Special Report: Education

School Board Proposal to Close Hess School Draws Heated Opposition

Over 100 participants overwhelmed the School Board's efforts to control the agenda of Wednesday's accommodation review meeting.

By Jason Allen
Published January 13, 2017

This article has been updated.

On this past Wednesday night, Sir John A MacDonald School hosted the first public meeting of the Pupil Accommodation Review for West Hamilton, a review that encompasses nine schools in Wards 1, 2 and 3.

Accommodation Review at Sir John A MacDonald School
Accommodation Review at Sir John A MacDonald School

The Initial Report [PDF] that kicked off the process describes a costly state of disrepair at Hess School, with a maintenance backlog of over $3,000,000.

Combined with the Province's rules favouring money for new school builds over upkeep, it leads to a difficult future for the beloved community hub.

The report offers only one proposal: Close Hess School, bus 95 percent of Hess Students to Benetto School, shift 30 percent of Benetto students to Cathy Wever School, and move some Cathy Wever students to Dr Davey School. The remaining five percent of Hess students would be relocated to Strathcona School.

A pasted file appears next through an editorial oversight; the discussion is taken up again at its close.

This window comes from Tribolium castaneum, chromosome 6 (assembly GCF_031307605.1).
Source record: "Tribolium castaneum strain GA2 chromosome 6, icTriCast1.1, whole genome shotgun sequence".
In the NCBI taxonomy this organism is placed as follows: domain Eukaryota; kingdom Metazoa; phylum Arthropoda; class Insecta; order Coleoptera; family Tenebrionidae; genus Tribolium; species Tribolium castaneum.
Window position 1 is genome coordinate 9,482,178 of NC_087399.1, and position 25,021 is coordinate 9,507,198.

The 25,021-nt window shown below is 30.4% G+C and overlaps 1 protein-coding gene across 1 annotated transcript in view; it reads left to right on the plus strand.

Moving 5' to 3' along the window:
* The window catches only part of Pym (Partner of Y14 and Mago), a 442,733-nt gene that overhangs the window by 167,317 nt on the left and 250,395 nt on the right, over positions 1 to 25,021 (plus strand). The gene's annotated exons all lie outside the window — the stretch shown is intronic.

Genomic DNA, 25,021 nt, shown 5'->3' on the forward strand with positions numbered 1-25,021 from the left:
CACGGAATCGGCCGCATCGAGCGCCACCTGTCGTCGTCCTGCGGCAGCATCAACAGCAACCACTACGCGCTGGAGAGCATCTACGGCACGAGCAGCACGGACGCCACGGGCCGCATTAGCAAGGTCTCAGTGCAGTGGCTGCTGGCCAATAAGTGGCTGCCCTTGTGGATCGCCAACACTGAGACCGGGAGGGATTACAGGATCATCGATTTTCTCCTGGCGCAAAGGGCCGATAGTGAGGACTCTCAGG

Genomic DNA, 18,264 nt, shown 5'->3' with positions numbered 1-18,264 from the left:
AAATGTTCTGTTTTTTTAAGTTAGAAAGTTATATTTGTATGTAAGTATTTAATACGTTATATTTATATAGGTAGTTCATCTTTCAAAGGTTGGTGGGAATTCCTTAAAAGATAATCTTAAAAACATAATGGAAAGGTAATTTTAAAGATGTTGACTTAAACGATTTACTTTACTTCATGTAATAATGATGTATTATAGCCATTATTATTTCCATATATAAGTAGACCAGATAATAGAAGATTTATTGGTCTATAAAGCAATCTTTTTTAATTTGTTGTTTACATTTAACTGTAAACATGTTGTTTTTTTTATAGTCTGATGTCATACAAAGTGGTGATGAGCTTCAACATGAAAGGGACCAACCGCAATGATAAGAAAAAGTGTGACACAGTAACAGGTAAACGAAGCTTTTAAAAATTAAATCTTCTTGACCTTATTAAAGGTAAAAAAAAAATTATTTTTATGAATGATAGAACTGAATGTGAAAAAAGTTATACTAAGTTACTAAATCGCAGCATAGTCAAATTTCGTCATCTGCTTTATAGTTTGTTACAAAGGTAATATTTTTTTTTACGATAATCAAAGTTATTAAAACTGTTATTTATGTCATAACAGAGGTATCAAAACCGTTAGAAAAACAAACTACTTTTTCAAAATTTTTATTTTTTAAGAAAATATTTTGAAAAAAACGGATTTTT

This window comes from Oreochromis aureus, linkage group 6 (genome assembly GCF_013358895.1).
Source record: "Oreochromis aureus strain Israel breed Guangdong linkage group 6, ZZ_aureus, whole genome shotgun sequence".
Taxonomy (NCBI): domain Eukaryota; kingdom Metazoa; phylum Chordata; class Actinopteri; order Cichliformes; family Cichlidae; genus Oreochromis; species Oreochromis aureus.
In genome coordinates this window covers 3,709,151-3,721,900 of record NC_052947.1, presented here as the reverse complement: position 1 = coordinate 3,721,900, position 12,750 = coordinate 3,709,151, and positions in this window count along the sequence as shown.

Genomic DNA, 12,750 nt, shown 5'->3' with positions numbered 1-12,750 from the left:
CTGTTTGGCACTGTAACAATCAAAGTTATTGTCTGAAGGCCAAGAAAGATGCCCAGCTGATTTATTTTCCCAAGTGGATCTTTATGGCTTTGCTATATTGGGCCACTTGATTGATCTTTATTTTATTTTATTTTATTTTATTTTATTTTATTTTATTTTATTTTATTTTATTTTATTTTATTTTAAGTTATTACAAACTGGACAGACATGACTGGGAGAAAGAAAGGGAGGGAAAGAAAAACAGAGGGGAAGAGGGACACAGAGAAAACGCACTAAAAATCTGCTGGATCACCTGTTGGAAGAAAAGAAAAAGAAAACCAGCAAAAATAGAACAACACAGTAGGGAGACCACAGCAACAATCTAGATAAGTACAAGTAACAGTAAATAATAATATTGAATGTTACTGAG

Schools impacted by Accommodation Review proposal (Image Credit: Google Maps)
Schools impacted by Accommodation Review proposal (Image Credit: Google Maps)

Concern about the closure of Hess School brought well over a hundred participants to last night's meeting.

Attempt to Control Meeting

Preparations for the evening at the working group in December included Superintendent Sue Dunlop's insistence that there was to be no open microphone.